As the climate crisis makes disasters more frequent and more severe, women are facing an unprecedented threat. According to the United Nations Development Programme, 80% of people displaced by climate change are women. That’s just one example of how the climate crisis is hitting people on the margins of society quickest and hardest.
In Mexico following the 2017 Puebla earthquake, Una Mano Para Oaxaca and CEO Alejandra Rosado saw that women were both increasingly at risk and responsible for the recovery.
When a disaster happens, and consequently communities suffer lack of vital services to provide the population, women are directly affected because they can’t do their usual activities like getting food or water for their families—so their workload increases. — Alejandra Rosado
After the emergency, Alejandra said, stress levels were high. That increased family violence and added to the challenges women faced.
To respond to those needs and unique stressors, Una Mano Para Oaxaca has centered Indigenous women in its disaster response work since the earthquake. Recognizing the role that women play in fostering social connections and that Indigenous knowledge is key to disaster risk reduction, the organization has been working with local communities to employ ancestral knowledge and cultural traditions to strengthen high-risk communities. Led by five driven women, Una Mano Para Oaxaca has introduced community revitalization and income-generating activities like the rebuilding of traditional ovens in 14 communities across Oaxaca. These efforts are based on a circular economic model that benefits the economy and society while protecting the environment from future disasters.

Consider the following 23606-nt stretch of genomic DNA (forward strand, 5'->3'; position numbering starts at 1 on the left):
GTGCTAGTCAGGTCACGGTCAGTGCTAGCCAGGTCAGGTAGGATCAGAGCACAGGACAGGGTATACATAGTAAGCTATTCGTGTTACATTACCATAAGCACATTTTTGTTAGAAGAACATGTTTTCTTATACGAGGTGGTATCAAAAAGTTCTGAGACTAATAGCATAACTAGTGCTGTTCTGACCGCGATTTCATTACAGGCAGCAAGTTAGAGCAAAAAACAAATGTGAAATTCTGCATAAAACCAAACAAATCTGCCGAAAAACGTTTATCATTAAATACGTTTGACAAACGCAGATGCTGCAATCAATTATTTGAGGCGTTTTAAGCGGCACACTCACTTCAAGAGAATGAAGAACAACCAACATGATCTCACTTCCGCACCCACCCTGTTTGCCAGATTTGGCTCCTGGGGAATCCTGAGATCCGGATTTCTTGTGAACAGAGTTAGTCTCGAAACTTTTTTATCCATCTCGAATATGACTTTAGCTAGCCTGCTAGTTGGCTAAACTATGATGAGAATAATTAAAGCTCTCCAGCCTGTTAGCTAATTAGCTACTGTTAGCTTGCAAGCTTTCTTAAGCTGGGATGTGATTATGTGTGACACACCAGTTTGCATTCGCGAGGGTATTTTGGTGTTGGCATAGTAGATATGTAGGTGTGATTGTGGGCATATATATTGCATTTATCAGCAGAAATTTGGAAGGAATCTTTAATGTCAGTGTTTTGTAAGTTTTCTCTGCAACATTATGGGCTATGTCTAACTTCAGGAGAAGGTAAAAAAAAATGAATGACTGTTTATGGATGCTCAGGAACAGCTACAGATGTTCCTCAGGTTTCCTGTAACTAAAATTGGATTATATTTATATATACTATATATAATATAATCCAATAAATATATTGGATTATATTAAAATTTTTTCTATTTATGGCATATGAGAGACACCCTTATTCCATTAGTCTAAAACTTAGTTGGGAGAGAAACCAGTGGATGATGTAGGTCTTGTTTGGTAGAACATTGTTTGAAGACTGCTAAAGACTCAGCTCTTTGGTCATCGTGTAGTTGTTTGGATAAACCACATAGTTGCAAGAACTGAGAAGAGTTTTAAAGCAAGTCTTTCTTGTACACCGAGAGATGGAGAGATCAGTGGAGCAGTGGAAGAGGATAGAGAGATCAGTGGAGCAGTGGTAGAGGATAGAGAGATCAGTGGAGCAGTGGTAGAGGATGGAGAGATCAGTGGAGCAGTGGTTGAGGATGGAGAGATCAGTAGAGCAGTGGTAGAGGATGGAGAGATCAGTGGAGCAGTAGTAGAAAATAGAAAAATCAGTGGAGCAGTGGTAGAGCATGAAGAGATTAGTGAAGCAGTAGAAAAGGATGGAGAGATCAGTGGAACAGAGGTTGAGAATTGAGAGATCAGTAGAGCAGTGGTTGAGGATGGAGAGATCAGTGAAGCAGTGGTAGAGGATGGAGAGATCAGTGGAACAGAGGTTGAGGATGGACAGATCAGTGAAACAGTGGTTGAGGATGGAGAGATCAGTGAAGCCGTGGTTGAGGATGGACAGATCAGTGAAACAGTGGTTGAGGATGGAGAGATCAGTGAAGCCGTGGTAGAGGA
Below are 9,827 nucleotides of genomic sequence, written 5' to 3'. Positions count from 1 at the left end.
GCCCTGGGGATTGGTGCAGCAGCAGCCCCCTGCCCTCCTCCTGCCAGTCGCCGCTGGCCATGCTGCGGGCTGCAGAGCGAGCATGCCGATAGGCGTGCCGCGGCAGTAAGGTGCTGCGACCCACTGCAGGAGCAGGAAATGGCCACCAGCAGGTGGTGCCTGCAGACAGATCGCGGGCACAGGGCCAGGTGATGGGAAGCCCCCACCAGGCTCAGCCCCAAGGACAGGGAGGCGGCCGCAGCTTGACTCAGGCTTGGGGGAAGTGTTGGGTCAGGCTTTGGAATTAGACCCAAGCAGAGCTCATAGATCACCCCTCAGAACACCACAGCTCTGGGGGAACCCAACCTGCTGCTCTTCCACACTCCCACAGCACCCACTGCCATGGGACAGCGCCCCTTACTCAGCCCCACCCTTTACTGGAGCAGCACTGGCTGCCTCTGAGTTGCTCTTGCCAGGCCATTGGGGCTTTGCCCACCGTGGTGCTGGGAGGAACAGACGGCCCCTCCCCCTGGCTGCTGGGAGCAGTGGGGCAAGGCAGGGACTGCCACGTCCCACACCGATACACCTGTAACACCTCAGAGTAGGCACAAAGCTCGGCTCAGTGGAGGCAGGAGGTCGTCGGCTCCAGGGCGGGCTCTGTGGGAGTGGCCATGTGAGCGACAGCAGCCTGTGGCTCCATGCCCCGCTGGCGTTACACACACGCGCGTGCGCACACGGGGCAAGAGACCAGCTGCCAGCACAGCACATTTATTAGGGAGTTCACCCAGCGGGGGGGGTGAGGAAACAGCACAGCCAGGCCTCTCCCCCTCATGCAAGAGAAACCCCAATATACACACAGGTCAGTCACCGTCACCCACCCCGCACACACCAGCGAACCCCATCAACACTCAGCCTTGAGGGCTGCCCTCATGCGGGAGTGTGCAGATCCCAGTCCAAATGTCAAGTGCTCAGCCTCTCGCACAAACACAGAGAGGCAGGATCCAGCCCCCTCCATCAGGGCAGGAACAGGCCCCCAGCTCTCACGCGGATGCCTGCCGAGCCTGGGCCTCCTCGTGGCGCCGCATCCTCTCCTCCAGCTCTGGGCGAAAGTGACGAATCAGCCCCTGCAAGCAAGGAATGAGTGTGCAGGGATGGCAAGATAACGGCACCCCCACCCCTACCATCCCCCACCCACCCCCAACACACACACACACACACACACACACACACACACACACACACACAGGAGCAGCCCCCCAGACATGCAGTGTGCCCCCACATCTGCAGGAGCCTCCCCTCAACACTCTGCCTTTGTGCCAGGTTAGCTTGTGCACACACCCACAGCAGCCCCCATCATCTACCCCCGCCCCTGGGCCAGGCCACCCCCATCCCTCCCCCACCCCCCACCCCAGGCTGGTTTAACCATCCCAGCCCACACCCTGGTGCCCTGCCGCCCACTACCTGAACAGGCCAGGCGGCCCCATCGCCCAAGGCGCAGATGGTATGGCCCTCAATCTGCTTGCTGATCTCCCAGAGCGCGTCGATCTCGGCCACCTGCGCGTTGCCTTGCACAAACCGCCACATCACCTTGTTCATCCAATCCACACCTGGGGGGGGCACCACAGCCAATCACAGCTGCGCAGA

Women advocate for one another